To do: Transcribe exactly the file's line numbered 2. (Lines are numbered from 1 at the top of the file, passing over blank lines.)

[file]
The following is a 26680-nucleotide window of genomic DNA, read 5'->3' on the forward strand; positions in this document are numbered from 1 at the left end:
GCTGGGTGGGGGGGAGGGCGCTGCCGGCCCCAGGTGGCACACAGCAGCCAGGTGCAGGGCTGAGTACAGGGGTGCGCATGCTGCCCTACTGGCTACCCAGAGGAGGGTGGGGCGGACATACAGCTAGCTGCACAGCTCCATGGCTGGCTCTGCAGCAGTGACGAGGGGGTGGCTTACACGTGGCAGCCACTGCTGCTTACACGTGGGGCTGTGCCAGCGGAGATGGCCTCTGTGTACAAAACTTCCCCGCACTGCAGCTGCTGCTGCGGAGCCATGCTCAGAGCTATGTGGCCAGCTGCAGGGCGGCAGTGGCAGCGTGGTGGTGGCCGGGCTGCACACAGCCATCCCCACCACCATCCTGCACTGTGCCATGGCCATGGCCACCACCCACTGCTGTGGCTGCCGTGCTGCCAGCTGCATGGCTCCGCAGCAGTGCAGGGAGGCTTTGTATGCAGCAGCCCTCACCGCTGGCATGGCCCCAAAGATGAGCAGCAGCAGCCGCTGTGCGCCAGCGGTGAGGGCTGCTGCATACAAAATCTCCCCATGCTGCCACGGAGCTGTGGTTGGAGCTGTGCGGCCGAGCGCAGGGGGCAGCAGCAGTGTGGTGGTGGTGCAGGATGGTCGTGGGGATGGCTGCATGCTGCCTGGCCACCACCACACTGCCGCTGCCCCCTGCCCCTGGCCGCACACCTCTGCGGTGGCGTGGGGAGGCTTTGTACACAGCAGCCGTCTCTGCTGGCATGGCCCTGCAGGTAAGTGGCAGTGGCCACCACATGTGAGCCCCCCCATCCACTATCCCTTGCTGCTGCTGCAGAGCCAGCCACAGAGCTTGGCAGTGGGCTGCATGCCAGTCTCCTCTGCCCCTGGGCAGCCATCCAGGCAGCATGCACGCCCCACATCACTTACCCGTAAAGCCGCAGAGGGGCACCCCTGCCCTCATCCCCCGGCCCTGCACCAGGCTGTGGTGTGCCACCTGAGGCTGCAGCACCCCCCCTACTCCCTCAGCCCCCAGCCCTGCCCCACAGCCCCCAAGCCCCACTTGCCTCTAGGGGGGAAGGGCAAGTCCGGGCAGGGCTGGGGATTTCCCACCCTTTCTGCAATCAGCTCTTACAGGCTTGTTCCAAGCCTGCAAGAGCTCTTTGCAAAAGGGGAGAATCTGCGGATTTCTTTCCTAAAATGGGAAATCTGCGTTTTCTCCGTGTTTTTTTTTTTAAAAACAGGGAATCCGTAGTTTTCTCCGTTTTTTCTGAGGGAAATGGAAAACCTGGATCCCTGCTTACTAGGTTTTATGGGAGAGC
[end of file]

GCTGGGTGGGGGGGAGGGCGCTGCCGGCCCCAGGTGGCACACAGCAGCCAGGTGCAGGGCTGAGTACAGGGGTGCGCATGCTGCCCTACTGGCTACCCAGAGGAGGGTGGGGCGGACATACAGCTAGCTGCACAGCTCCATGGCTGGCTCTGCAGCAGTGACGAGGGGGTGGCTTACACGTGGCAGCCACTGCTGCTTACACGTGGGGCTGTGCCAGCGGAGATGGCCTCTGTGTACAAAACTTCCCCGCACTGCAGCTGCTGCTGCGGAGCCATGCTCAGAGCTATGTGGCCAGCTGCAGGGCGGCAGTGGCAGCGTGGTGGTGGCCGGGCTGCACACAGCCATCCCCACCACCATCCTGCACTGTGCCATGGCCATGGCCACCACCCACTGCTGTGGCTGCCGTGCTGCCAGCTGCATGGCTCCGCAGCAGTGCAGGGAGGCTTTGTATGCAGCAGCCCTCACCGCTGGCATGGCCCCAAAGATGAGCAGCAGCAGCCGCTGTGCGCCAGCGGTGAGGGCTGCTGCATACAAAATCTCCCCATGCTGCCACGGAGCTGTGGTTGGAGCTGTGCGGCCGAGCGCAGGGGGCAGCAGCAGTGTGGTGGTGGTGCAGGATGGTCGTGGGGATGGCTGCATGCTGCCTGGCCACCACCACACTGCCGCTGCCCCCTGCCCCTGGCCGCACACCTCTGCGGTGGCGTGGGGAGGCTTTGTACACAGCAGCCGTCTCTGCTGGCATGGCCCTGCAGGTAAGTGGCAGTGGCCACCACATGTGAGCCCCCCCATCCACTATCCCTTGCTGCTGCTGCAGAGCCAGCCACAGAGCTTGGCAGTGGGCTGCATGCCAGTCTCCTCTGCCCCTGGGCAGCCATCCAGGCAGCATGCACGCCCCACATCACTTACCCGTAAAGCCGCAGAGGGGCACCCCTGCCCTCATCCCCCGGCCCTGCACCAGGCTGTGGTGTGCCACCTGAGGCTGCAGCACCCCCCCTACTCCCTCAGCCCCCAGCCCTGCCCCACAGCCCCCAAGCCCCACTTGCCTCTAGGGGGGAAGGGCAAGTCCGGGCAGGGCTGGGGATTTCCCACCCTTTCTGCAATCAGCTCTTACAGGCTTGTTCCAAGCCTGCAAGAGCTCTTTGCAAAAGGGGAGAATCTGCGGATTTCTTTCCTAAAATGGGAAATCTGCGTTTTCTCCGTGTTTTTTTTTTTAAAAACAGGGAATCCGTAGTTTTCTCCGTTTTTTCTGAGGGAAATGGAAAACCTGGATCCCTGCTTACTAGGTTTTATGGGAGAGC